The world's first wiki where authorship really matters (Nature Genetics, 2008). Due credit and reputation for authors. Imagine a global collaborative knowledge base for original thoughts. Search thousands of articles and collaborate with scientists around the globe.

wikigene or wiki gene protein drug chemical gene disease author authorship tracking collaborative publishing evolutionary knowledge reputation system wiki2.0 global collaboration genes proteins drugs chemicals diseases compound
Hoffmann, R. A wiki for the life sciences where authorship matters. Nature Genetics (2008)

Cathepsin L, but not cathepsin B, is a potential kininogenase.

Although papain-like enzymes are strongly inhibited by their natural tight-binding inhibitors of the cystatin superfamily, cathepsins B and L may still retain some residual proteolytic activity toward Z-Phe-Arg-AMC in the presence of an excess of kininogen. This activity is abolished by adding E-64 or chicken cystatin. Cathepsins B and L show a single band of gelatinolytic activity when subjected to gelatin-SDS-PAGE. Adding high Mr kininogen, low Mr kininogen, T-kininogen, or chicken cystatin to cathepsin L results in additional intense bands of enzyme activity corresponding to the protease-inhibitor complexes. Cathepsin B does not produce these additional bands. This gelatinolytic activity was inhibited by E-64, but not by EDTA, PMSF or Pefabloc. Cathepsin L also specifically generated kinins from high and low molecular weight kininogens in vitro, but cathepsin B did not. T-kininogen did not release any immunoreactive kinins when complexed with cathepsin L, as previously observed using tissue kallikreins. The ability of cathepsin L to generate vasoactive peptides raises the question of the physiological significance of this mechanism during inflammation.[1]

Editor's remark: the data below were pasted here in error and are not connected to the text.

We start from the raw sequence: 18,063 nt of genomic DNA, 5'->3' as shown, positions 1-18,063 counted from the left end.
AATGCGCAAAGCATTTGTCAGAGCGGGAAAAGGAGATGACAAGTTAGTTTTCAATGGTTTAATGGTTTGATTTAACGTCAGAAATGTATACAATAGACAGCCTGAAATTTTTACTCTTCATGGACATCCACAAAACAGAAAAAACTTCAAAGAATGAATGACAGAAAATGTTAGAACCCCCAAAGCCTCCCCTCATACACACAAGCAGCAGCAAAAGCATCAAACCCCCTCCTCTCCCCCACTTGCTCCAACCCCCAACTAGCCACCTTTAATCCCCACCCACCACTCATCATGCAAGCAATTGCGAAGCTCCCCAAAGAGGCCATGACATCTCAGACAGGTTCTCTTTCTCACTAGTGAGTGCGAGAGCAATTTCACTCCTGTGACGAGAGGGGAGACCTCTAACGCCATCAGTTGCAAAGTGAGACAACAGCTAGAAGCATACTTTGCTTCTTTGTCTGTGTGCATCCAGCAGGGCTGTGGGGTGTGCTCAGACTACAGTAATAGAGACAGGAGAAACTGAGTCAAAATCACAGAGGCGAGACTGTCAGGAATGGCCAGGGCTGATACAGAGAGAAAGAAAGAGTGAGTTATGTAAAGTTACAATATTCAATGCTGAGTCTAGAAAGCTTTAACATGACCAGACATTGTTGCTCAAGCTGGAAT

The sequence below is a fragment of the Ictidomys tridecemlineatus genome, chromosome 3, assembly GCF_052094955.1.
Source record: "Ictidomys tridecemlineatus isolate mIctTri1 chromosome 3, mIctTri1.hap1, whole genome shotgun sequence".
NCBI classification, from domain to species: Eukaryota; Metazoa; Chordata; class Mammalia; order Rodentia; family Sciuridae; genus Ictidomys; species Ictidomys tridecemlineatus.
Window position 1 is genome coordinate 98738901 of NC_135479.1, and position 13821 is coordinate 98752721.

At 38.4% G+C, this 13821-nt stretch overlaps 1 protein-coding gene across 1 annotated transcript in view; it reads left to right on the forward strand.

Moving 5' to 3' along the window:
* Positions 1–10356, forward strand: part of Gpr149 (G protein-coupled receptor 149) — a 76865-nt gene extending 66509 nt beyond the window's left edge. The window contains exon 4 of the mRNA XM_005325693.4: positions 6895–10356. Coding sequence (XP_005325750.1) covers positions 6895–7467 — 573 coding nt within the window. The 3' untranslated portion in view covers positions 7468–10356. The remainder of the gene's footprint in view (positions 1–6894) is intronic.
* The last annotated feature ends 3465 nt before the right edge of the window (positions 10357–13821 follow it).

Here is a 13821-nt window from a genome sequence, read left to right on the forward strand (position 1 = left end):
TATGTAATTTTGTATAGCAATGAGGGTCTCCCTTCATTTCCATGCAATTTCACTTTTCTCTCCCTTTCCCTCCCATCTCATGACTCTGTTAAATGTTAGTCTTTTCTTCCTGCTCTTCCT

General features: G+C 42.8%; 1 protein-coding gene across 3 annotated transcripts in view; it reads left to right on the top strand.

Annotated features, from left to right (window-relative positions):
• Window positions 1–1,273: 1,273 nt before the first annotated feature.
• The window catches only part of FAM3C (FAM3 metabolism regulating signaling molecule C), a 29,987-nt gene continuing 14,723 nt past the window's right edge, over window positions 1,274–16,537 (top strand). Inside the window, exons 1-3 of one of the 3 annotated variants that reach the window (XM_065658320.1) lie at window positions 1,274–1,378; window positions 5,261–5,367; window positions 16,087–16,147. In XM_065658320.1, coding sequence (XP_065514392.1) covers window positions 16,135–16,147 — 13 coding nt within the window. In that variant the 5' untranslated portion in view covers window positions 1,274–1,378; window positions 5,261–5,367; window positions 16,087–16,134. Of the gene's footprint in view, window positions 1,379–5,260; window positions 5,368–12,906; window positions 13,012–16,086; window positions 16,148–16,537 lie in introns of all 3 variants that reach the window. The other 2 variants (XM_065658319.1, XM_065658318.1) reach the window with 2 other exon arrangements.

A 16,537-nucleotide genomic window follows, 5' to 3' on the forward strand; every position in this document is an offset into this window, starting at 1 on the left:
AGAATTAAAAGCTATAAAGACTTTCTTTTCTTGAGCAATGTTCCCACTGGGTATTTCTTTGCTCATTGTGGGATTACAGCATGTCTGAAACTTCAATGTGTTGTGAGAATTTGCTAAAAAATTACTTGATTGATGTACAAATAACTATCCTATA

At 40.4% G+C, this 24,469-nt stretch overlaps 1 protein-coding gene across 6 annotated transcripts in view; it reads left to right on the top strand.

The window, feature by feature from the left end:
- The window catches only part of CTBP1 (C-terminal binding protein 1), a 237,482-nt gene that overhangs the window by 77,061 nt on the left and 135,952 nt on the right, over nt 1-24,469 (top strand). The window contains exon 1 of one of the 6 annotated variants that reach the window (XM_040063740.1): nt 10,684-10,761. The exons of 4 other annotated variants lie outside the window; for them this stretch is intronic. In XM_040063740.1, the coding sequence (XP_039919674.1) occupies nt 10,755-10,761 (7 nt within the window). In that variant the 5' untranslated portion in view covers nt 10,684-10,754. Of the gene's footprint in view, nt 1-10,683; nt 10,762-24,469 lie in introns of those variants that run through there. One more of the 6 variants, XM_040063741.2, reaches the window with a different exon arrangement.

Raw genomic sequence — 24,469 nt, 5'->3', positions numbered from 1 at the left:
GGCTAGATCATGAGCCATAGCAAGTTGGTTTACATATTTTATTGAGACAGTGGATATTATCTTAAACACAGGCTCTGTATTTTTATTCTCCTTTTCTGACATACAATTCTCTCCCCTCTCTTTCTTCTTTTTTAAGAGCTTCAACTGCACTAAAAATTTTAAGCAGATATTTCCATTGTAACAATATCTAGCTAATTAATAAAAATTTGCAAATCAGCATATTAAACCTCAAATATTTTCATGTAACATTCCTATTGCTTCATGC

1. Cathepsin L, but not cathepsin B, is a potential kininogenase. Desmazes, C., Gauthier, F., Lalmanach, G. Biol. Chem. (2001) [Pubmed]
WikiGenes - Universities